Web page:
Perosis

Perosis

 

an acute or chronic infectious disease of poultry caused by Streptococcus zooepidemicus. Cases of perosis have been recorded in the USA, Sweden, Great Britain, Japan, and Australia. Chickens, turkeys, pigeons, ducklings, and young geese are susceptible to the disease.

Sick birds are the causative agent of perosis. The route of infection is through the digestive tract or an injured extremity. The disease lasts two to three weeks, with the mortality rate sometimes reaching 90 percent. An apparently healthy animal may suddenly die 12 to 24 hours after infection. In other cases, diseased poultry may be characterized by ruffled feathers, drowsiness, diarrhea, spastic movements of the head and extremities, nasal discharge, cyanosis of the comb, swelling of the joints, and the inability to produce eggs.

Perosis is treated with antibiotics and sulfanilamides. Preventive measures include disinfection of stock and animal quarters and the observance of health regulations concerning the raising of poultry.

REFERENCE

Kapitanaki, M. V., and F. F. Filippov. “Khronicheskoe techenie streptokokkovoi septitsemii u kur.” Veterinariia, 1968, no. 9.

B. F. BESSARABOV

References in periodicals archive ?
Unlike other vitamins, choline can be synthesised through de novo synthesis, but the inability to synthesise a sufficient amount can cause choline deficiency, resulting in growth retardation and perosis in young chicks.
Choline is a well-recognised nutrient that prevents fatty liver, perosis and growth retardation in poultry.
Besides, perosis and growth depression have been reported as the characteristic symptoms of choline deficiency in ducks [35].
With juveniles, "splay leg" or perosis. With mature hens, reproductive-associated diseases (egg binding, egg yolk coelomitis), "bumblefoot" or infectious pododermatitis, "sour crop" or infected/ impacted ingluvies secondary to another underlying disease process, and predator attack (from dogs, raccoons, foxes, and cats).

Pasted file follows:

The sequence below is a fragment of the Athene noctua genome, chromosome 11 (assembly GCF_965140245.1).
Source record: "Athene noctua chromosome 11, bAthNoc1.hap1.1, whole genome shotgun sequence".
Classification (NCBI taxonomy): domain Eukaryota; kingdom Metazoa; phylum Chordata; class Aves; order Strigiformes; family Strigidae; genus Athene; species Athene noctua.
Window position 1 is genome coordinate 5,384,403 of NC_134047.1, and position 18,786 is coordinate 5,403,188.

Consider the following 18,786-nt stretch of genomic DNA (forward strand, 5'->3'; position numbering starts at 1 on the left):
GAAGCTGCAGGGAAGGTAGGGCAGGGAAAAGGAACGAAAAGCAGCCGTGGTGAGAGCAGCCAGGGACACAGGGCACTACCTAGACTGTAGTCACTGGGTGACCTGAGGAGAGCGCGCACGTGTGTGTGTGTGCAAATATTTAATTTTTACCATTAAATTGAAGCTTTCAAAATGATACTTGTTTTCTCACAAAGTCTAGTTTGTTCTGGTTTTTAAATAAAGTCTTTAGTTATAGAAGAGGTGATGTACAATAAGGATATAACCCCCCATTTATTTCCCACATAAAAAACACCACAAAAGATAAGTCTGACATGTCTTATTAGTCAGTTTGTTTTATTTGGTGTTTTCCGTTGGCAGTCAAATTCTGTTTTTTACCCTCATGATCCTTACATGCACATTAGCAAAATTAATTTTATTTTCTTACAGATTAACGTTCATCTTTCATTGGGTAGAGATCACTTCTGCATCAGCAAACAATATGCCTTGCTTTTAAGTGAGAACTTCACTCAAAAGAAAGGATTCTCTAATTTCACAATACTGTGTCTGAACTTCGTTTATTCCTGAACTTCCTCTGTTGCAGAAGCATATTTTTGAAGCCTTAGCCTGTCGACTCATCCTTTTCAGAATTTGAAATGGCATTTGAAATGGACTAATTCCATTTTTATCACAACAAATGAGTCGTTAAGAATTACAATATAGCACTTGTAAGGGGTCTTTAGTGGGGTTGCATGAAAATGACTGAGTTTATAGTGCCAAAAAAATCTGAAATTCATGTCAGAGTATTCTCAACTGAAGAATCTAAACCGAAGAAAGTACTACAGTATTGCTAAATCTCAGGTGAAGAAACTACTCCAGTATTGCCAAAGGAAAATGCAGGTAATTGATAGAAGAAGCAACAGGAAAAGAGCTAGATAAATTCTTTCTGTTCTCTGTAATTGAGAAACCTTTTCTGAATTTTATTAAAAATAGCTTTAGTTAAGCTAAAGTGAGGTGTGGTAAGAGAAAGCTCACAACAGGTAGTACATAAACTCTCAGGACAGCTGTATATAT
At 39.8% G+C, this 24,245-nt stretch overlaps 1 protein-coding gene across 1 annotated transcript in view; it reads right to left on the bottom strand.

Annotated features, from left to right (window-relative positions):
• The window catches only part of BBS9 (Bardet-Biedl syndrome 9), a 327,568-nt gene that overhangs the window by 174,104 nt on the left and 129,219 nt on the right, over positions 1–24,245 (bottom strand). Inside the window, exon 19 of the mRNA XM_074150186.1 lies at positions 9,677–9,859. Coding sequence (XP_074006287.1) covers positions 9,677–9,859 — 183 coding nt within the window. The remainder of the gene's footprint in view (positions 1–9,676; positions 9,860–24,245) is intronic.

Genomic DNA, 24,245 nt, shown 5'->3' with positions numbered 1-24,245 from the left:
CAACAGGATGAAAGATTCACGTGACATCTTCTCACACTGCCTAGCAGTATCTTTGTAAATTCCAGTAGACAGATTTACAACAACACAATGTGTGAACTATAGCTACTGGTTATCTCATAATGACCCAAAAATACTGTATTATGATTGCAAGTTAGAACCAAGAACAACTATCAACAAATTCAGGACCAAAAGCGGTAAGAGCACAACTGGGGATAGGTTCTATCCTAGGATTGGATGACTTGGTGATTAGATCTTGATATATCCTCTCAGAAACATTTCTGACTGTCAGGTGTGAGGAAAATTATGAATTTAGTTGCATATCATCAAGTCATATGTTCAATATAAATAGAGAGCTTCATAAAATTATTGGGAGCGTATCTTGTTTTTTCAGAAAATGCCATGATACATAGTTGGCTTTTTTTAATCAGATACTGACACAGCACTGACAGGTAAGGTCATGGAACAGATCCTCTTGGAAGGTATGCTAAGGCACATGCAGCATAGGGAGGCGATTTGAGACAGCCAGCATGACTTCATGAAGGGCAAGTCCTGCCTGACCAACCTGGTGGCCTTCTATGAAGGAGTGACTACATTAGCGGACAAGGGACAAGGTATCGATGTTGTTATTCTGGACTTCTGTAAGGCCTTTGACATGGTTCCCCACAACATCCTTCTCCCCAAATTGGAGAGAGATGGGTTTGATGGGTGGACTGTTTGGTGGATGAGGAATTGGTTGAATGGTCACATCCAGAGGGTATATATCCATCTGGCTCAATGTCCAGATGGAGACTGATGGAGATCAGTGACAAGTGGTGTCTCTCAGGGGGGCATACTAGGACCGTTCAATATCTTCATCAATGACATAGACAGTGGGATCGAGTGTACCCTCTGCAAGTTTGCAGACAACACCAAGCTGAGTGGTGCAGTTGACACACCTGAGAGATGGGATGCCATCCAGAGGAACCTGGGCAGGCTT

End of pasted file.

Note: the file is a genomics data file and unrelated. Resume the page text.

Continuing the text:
However, ad libitum feeding has been implicated in mortality and health problems such as ascites, tibial dyschondroplasia, necrosis of the femoral head, angular and torsional long bone deformities, perosis, spinal deformities, obesity and Sudden Death Syndrome [1, 3, 4].
In the chicken, a choline deficiency leads to perosis and impaired reproductive function.
Mrs Jenkinson suffers from osteo arthritis and osteo perosis.
Poor growth, hepatic fatty infiltration, and perosis were all observed in choline-deficient Pekin ducks (Bernard and Demers, 1949; Wen et al., 2014).
In addition, the legs of all ducks from each pen were examined for incidence of perosis according to symptom descriptions of Evans et al.
(4) In our case, the turkey was heavy and had concurrent bony malformations and tendon luxation (perosis).
In young, growing, heavy birds, subluxated gastrocnemius tendons (perosis) are generally secondary to chondrodystrophy, genetics, nutritional diseases (eg, hypomagnesemia, biotin deficiency), inadequate environment, and normal to excessive physical stress.
In a Mn-deficient animal, therefore, there can be a failure of endochondral ossification, resulting in chondrodystrophy and perosis (Underwood and Suttle, 1999).